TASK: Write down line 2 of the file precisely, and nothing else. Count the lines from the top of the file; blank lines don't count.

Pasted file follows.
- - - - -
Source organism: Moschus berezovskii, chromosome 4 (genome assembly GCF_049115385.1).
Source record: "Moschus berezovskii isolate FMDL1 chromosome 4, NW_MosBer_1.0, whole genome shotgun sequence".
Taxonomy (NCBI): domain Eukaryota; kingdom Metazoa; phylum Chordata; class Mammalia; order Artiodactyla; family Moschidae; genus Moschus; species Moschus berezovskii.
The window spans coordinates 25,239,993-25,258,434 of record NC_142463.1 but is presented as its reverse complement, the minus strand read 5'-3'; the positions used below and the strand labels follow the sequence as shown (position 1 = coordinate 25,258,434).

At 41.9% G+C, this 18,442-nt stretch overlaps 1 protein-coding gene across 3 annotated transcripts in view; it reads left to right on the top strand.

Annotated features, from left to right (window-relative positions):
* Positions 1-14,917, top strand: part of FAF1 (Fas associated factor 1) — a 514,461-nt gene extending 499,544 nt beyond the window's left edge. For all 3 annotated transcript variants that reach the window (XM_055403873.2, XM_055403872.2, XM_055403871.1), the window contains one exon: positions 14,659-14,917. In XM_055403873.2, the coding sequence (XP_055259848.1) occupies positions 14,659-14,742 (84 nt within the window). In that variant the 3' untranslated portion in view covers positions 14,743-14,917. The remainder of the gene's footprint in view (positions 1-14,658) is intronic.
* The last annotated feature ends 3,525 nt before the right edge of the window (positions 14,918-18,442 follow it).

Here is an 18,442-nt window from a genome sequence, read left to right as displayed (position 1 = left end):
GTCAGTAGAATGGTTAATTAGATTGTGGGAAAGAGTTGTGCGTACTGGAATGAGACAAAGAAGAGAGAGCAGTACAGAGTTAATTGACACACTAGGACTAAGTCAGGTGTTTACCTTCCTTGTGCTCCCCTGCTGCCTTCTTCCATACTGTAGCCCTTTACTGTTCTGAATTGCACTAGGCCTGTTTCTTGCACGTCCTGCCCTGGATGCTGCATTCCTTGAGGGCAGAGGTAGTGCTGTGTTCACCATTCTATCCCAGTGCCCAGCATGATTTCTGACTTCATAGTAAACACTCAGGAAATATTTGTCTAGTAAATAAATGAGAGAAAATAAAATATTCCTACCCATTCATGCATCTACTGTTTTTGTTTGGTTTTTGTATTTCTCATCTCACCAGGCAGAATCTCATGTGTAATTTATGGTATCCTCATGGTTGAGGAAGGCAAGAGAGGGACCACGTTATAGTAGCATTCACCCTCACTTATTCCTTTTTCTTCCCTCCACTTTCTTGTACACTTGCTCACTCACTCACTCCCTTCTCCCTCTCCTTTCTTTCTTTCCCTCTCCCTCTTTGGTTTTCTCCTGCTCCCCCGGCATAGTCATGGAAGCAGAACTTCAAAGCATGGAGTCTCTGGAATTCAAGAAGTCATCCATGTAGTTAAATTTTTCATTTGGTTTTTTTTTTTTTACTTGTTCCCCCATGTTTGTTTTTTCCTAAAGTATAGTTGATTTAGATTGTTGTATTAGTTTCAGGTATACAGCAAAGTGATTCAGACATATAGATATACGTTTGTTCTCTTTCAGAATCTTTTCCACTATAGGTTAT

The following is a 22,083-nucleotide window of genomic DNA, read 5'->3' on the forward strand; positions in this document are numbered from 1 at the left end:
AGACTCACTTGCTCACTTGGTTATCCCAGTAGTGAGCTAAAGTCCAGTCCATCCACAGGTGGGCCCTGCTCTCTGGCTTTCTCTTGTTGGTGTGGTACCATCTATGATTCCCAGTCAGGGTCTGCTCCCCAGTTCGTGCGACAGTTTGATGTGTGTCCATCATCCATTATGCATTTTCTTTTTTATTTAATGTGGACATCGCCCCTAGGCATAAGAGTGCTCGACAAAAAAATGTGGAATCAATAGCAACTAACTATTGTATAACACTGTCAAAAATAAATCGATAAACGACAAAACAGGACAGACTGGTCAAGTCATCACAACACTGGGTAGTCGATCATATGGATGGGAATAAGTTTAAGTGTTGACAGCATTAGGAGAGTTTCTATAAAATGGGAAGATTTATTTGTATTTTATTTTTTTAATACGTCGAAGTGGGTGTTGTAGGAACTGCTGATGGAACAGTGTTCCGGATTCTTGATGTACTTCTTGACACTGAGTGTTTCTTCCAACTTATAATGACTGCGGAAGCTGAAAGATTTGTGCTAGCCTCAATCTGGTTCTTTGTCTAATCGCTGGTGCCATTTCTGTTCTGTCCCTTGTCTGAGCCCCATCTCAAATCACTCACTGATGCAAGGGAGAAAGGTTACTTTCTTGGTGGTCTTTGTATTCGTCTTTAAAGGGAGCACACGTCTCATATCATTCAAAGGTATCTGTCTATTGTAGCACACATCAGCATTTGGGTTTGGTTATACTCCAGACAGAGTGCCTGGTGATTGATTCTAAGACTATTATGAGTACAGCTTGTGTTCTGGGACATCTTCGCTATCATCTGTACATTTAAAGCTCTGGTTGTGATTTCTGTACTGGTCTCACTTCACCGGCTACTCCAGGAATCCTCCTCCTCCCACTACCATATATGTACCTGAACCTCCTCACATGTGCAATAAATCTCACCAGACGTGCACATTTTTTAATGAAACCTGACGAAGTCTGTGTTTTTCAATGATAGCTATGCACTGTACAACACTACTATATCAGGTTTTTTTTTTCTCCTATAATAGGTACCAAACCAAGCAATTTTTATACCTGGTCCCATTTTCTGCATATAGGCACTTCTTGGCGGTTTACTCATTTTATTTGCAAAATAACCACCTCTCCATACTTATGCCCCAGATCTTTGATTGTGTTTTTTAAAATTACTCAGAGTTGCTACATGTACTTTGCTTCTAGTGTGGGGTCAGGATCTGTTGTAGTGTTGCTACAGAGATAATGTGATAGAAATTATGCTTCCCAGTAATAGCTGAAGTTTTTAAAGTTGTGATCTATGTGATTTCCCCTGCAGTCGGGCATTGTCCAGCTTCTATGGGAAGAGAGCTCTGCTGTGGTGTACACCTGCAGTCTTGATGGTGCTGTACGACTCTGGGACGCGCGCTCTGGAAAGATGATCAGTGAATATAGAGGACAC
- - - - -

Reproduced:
Source record: "Moschus berezovskii isolate FMDL1 chromosome 4, NW_MosBer_1.0, whole genome shotgun sequence".